Trump ignores AG Barr's request to stop tweeting about DOJ

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Attorney General William Barr and President Trump
Attorney General William Barr speaks as President Trump looks on in the Rose Garden at the White House last July in Washington. The president is ignoring Barr's request to stop tweeting about the Justice Department, saying he had the legal right to ask the agency to intervene in a criminal case, but he's so far "chosen not to."
Alex Wong | Getty Images 2019

President Trump on Friday ignored his attorney general's public request to stop tweeting about the Justice Department, saying he had the legal right to ask the agency to intervene in a criminal case, but he's so far "chosen not to."

Trump's Friday morning tweet came just hours after Attorney General William Barr said in a striking interview with ABC News that the president's tweets were making it "impossible" to do his job, especially following the department's bungled handling of the sentencing recommendation for Trump ally and confidant Roger Stone.

Trump, in his tweet, also left open the possibility that he would ask Barr for something in a criminal matter in the future.

While technically as the president, Trump has the right to compel the Justice Department to investigate as an executive branch agency. But historically, the Justice Department has functioned as an independent agency, unmoved and unbound by political sway. And that reputation is important to Barr, as he made clear in the interview.

"I'm happy to say that, in fact, the president has never asked me to do anything in a criminal case," Barr told ABC. "However, to have public statements and tweets made about the department, about our people ... about cases pending in the department, and about judges before whom we have cases, make it impossible for me to do my job and to assure the courts and the prosecutors in the department that we're doing our work with integrity."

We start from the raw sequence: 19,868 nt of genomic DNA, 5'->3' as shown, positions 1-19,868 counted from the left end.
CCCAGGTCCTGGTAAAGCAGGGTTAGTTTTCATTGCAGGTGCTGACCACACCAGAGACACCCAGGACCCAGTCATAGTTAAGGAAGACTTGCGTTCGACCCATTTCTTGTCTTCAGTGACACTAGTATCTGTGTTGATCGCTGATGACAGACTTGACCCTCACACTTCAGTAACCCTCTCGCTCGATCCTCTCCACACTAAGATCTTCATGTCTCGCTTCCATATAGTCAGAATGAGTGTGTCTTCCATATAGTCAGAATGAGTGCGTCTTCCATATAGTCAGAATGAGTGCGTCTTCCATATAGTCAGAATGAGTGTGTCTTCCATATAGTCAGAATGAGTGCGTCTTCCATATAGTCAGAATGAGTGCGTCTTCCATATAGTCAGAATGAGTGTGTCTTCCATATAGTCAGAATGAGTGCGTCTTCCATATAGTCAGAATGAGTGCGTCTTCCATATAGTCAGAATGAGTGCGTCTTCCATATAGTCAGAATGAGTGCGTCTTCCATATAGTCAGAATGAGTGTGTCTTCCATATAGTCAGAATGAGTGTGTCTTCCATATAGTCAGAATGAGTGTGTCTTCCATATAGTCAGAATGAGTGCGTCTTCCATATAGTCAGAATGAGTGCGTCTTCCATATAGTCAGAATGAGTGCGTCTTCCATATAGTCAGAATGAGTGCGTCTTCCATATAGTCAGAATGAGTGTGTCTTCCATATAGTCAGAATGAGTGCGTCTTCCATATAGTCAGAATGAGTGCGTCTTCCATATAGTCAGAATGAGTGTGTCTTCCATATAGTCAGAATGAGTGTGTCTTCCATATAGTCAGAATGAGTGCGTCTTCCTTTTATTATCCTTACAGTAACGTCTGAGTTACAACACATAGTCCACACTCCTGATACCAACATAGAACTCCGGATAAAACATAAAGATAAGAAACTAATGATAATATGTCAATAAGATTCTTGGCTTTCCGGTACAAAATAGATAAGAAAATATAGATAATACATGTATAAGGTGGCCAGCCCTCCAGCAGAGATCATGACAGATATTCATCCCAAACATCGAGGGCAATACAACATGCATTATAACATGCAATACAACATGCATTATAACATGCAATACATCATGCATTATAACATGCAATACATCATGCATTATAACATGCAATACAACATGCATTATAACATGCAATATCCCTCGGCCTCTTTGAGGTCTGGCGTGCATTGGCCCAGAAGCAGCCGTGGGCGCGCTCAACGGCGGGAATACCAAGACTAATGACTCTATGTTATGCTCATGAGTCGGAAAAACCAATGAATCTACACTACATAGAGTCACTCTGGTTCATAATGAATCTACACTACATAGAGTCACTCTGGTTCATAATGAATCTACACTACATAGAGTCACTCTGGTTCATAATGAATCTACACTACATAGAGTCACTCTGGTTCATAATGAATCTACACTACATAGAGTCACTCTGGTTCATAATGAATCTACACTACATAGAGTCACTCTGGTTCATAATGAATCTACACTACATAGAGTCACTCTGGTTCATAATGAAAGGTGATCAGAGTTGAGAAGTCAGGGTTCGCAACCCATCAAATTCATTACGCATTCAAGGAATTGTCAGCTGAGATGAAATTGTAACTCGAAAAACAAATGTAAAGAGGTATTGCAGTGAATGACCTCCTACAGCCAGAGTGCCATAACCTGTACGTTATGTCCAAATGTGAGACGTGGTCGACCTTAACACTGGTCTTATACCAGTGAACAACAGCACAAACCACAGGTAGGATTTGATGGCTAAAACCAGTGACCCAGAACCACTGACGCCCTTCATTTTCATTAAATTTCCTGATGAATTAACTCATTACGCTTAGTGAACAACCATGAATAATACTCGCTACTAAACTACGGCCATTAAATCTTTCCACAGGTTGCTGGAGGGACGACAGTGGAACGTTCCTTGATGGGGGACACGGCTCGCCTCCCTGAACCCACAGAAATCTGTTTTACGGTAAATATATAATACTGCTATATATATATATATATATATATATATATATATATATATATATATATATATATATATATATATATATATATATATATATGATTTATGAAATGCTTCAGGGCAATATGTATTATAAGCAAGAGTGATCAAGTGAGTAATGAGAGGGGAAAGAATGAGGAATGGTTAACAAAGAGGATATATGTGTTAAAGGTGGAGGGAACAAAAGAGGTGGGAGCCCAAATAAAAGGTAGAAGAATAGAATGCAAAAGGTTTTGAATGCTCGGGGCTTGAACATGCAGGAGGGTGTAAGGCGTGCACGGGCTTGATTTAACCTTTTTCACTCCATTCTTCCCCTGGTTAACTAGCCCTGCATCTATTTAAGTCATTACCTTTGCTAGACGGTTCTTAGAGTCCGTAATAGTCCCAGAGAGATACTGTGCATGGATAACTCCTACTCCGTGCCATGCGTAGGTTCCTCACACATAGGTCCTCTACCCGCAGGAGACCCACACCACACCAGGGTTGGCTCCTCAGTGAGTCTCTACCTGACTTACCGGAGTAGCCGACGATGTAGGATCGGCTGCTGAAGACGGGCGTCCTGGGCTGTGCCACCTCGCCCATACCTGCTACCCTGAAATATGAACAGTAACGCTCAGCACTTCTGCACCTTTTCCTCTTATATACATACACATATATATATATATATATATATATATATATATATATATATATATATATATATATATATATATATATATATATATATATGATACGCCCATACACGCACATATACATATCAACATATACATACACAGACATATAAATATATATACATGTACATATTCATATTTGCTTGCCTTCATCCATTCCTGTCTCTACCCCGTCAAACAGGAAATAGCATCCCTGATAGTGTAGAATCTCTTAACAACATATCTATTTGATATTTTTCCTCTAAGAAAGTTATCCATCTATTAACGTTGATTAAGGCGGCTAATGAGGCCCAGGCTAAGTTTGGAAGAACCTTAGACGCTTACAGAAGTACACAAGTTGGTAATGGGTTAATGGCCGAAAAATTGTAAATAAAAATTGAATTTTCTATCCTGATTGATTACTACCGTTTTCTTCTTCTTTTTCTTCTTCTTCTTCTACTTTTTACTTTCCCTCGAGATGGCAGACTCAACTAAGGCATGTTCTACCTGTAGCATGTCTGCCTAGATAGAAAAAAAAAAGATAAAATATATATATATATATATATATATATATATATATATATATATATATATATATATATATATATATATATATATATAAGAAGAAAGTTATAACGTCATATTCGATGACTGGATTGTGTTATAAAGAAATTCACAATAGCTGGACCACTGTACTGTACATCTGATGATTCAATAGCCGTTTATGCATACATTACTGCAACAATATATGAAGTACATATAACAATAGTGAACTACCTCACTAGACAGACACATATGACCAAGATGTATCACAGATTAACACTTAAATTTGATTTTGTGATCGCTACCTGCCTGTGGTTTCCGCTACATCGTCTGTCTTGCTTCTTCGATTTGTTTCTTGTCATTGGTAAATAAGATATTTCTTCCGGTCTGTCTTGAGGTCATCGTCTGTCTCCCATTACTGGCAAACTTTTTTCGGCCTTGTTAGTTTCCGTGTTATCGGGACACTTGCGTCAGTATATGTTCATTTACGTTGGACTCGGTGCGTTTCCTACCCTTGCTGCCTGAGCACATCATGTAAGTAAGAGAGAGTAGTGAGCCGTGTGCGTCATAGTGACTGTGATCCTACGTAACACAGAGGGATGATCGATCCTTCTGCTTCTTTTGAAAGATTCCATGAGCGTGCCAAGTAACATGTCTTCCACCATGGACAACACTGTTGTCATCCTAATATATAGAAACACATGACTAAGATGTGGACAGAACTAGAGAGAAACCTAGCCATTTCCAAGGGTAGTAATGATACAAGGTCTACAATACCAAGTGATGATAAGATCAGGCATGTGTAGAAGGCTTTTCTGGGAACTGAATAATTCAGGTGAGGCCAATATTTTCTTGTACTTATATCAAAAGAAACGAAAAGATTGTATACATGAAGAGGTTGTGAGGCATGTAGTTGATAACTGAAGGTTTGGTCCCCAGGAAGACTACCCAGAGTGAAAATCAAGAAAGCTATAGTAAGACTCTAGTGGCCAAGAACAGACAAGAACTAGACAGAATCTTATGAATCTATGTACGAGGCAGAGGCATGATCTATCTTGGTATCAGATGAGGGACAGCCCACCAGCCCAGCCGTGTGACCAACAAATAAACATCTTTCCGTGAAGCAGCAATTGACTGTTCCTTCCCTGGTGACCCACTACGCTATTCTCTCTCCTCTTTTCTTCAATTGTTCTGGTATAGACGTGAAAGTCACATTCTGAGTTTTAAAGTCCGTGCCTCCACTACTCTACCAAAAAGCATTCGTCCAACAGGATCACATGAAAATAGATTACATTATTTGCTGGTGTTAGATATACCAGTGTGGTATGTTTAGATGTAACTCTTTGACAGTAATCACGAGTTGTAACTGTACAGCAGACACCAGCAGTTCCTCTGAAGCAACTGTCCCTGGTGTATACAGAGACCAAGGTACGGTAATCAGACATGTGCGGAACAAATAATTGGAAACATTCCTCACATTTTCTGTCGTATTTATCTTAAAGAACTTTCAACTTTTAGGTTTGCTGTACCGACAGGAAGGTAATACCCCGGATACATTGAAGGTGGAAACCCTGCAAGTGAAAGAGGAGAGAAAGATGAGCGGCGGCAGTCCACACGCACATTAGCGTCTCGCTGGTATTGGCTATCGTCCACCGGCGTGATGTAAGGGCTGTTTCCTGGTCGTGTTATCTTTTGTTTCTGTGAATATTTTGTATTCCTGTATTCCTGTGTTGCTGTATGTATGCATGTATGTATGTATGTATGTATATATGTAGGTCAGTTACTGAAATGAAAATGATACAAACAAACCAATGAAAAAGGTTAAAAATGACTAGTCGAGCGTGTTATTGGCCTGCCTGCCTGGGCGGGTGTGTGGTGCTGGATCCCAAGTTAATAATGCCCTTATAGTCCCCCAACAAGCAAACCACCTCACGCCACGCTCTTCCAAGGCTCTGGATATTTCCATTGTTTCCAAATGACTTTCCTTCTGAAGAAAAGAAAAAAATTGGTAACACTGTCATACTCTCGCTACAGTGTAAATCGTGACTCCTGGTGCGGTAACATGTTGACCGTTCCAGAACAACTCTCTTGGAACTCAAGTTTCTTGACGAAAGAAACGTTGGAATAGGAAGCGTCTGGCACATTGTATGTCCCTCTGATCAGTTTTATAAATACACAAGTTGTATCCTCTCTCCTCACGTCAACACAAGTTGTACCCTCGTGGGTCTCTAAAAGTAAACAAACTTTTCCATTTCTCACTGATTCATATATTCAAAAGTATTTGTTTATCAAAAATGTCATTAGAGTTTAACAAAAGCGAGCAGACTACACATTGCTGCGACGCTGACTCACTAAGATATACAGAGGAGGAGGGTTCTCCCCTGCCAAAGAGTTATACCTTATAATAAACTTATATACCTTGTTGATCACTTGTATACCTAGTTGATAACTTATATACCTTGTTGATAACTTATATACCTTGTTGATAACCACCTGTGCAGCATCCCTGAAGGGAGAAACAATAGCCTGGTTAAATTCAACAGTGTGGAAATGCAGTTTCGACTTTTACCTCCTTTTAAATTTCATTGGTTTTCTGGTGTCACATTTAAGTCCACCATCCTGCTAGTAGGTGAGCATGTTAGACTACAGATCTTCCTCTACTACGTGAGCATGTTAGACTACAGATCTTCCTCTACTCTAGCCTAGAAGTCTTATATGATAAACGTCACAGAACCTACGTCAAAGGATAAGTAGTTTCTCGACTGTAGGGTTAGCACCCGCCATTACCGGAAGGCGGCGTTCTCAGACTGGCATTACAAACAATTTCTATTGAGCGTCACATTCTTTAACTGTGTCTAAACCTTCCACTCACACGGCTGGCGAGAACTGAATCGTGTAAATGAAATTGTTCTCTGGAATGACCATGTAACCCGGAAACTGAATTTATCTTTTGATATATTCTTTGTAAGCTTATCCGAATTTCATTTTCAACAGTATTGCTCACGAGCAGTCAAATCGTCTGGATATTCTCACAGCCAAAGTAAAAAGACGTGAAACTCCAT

Trump has publicly and privately raged about payback in the form of investigations against his perceived enemies, including former FBI Director James Comey, former FBI Director Andrew McCabe, and he's also pressed for investigations into political rival Joe Biden and his son Hunter, especially following Trump's impeachment acquittal over a phone call where he asked Ukraine's leaders to investigate the Bidens.

After the interview Thursday evening, the White House offered a tempered response that Trump "wasn't bothered by the comments at all and he has the right, just like any American citizen, to publicly offer his opinions."

But the president on Friday quoted one of Barr's comments in the interview: "The President has never asked me to do anything in a criminal case." A.G. Barr — and then Trump added in his tweet — "This doesn't mean that I do not have, as President, the legal right to do so, I do, but I have so far chosen not to!"

Earlier this week, the Justice Department overruled its own prosecutors — who had recommended in a court filing that Trump's longtime ally and confidant Roger Stone be sentenced to seven to nine years in prison — and took the extraordinary step of lowering the amount of prison time it would seek. The department didn't offer an amended number. The entire trial team quit the case after the amended filing, and Barr faced intense criticism over the decision because it came just hours after Trump tweeted his displeasure about the recommendation.

Stone was convicted in November of tampering with a witness and obstructing the House investigation into whether the Trump campaign coordinated with Russia to tip the 2016 election. He's scheduled to be sentenced next week.